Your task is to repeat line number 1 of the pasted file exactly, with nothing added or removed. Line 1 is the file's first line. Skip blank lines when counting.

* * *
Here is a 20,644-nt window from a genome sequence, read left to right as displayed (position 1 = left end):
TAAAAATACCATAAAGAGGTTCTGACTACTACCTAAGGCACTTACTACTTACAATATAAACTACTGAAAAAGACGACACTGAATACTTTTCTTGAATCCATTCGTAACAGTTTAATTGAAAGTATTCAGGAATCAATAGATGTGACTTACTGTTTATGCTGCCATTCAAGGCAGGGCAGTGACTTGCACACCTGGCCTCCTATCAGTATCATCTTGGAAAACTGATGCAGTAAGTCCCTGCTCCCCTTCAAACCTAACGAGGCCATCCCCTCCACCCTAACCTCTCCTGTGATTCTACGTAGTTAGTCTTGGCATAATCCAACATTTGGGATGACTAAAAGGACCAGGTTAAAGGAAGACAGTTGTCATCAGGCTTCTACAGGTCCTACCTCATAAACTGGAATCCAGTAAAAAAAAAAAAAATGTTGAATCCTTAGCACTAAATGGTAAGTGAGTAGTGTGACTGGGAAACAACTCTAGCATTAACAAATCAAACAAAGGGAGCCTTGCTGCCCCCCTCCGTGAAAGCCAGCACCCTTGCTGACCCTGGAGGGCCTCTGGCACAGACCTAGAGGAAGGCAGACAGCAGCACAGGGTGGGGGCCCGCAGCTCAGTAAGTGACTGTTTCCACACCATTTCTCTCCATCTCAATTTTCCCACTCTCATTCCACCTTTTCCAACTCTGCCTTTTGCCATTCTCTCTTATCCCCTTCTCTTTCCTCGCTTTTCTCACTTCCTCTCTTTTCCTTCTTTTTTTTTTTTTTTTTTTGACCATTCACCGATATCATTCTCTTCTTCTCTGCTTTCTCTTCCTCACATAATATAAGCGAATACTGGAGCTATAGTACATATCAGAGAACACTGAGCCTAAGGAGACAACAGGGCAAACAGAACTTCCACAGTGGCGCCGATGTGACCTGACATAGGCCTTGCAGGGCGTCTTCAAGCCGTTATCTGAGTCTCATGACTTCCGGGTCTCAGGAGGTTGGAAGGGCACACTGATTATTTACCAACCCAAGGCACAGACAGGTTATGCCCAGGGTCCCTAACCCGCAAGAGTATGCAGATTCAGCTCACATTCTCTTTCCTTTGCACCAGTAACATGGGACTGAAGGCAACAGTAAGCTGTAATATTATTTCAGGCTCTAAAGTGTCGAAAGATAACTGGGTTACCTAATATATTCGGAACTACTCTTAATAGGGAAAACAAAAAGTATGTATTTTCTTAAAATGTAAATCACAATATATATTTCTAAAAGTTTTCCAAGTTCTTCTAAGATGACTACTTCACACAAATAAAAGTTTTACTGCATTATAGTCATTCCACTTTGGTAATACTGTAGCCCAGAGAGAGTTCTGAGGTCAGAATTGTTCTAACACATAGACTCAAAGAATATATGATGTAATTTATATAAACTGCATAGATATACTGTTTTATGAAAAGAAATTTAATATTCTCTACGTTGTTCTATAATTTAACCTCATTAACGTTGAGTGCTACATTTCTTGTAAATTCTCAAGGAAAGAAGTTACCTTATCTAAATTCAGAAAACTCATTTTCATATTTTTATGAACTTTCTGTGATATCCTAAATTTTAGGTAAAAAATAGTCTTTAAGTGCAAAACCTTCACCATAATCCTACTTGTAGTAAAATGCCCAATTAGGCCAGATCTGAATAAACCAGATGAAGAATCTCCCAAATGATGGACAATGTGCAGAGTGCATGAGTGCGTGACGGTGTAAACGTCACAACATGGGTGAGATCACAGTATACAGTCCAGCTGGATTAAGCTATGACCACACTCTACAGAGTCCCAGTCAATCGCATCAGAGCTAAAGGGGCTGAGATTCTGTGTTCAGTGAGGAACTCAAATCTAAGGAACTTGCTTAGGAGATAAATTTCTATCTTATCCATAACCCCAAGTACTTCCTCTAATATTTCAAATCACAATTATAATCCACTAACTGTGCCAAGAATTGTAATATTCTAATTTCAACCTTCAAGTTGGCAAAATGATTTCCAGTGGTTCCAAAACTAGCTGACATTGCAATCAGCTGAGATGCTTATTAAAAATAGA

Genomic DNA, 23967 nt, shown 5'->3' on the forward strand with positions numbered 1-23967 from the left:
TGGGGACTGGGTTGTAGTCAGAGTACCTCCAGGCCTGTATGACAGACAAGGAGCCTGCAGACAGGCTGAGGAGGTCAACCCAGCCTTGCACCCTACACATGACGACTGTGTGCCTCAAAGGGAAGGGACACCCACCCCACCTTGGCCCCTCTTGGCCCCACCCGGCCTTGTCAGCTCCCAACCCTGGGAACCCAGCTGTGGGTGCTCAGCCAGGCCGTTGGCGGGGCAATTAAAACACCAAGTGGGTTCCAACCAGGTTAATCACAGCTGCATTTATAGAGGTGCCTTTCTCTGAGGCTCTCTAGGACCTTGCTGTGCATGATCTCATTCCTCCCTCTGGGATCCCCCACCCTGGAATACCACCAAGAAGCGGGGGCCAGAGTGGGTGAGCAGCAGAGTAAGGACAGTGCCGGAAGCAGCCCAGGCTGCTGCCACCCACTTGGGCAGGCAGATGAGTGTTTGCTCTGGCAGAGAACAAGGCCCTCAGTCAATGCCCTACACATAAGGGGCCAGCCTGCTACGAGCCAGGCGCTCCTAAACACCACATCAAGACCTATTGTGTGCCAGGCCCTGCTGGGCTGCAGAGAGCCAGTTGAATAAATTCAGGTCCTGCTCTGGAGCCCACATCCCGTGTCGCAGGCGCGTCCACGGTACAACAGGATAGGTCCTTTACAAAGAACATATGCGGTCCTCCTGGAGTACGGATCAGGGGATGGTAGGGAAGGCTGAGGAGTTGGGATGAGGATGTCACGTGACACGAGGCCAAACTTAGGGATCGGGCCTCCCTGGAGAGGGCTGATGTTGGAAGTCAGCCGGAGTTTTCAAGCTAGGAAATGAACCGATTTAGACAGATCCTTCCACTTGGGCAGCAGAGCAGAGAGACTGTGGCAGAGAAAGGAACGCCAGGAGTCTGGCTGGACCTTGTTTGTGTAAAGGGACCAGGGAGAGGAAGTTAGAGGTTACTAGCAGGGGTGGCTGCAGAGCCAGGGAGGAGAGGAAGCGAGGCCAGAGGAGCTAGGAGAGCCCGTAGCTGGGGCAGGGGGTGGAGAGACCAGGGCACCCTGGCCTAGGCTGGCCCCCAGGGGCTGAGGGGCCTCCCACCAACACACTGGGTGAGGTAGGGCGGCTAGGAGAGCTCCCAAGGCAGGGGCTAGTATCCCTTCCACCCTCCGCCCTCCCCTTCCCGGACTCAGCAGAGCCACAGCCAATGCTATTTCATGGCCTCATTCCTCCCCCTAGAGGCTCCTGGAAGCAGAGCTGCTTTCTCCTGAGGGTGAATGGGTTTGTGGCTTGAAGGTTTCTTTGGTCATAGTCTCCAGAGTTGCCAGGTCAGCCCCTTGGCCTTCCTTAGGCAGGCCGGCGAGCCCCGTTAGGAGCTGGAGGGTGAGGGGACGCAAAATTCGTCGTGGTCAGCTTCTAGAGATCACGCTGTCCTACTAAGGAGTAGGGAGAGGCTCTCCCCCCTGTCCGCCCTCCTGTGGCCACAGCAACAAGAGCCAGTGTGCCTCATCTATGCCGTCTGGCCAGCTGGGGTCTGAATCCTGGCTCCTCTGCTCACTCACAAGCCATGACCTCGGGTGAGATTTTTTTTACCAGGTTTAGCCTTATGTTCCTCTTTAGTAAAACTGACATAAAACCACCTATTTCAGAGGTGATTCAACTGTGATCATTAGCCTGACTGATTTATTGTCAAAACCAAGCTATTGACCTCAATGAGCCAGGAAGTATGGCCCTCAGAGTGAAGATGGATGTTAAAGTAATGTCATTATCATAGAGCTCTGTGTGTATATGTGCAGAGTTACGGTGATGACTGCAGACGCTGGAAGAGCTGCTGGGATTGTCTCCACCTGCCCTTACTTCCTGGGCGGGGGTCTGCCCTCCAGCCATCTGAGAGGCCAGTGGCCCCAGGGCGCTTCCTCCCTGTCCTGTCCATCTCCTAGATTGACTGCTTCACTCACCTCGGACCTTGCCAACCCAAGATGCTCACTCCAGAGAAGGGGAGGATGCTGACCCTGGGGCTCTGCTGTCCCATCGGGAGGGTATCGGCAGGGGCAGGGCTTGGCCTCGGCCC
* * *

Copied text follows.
Here is a 20,644-nt window from a genome sequence, read left to right as displayed (position 1 = left end):